Katie Obringer

Shawnee State University

2017

“From these programs and the OSA experience, I have sharpened my leadership skills and have become more knowledgeable in the roles of other professionals when caring for older adults.”

My practicum consisted of participating in various programs throughout the community that benefitted the local seniors residing in their homes as well as assisted living facilities. Through the Master of Occupational Therapy program at Shawnee State University, I was involved in Music and Memory, Matter of Balance, CarFit, the Senior Home Information Program (SHIP), and hosting a dementia care group at a local assisted living facility. Below is a short summary of each program.

  • Music and Memory: Helping staff at local assisted living facilities (River Bend House and Concord Rehabilitation Center, Wheelersburg, Ohio) set up personalized playlists for residents using iTunes and iPod Shuffles. I spoke with residents to determine their desired music genres/artists/songs, set up a playlist on a designated iPod, and taught activity directors and aides when and how to administer the music.
  • Matter of Balance: Leading three sessions for a Matter of Balance class at the Oak Hill Senior Center in Oak Hill, Ohio. The course focuses on addressing fears of falling and possible fall risks in the home and environment.
  • CarFit: Became a certified CarFit Technician and participated in CarFit event in Chillicothe, Ohio. CarFit uses a 12-point checklist to ensure senior drivers are fitted safely into their cars and comfortably.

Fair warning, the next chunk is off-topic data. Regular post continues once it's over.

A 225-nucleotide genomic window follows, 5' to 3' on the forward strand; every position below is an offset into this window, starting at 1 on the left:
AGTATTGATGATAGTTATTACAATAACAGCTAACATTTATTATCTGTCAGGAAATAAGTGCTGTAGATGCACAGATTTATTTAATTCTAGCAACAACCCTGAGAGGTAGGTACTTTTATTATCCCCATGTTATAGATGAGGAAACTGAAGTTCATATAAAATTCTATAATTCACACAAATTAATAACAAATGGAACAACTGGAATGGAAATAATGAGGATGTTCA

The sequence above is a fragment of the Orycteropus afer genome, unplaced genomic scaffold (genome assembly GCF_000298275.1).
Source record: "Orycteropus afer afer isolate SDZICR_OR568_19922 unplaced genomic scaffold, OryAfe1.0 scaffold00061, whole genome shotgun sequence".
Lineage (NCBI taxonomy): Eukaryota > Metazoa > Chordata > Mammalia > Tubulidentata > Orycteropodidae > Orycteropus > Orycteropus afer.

• SHIP: Part of an interdisciplinary team, I visited homes of seniors in Ross County and evaluated the home for fall risks, and educated the homeowners on fall prevention.
  • Dementia Care: Two classmates and I led a small group at a local assisted living facility (Hill View Retirement Community, Portsmouth, Ohio) consisting of an orientation activity, a gross motor activity, and a fine motor craft activity. I performed cognitive assessments for one resident and wrote up a summary of possible suggestions for staff when working with the resident in order to improve their quality of care.

From these programs and the OSA experience, I have sharpened my leadership skills and have become more knowledgeable in the roles of other professionals when caring for older adults. These programs have not only improved the skills needed for my future career of an occupational therapist, but they broadened my appreciation for the other professionals that are dedicated to quality care for seniors. OSA was a great way to become more familiar in the policy regarding older adults, and I was able to network with my future colleagues in the field of aging.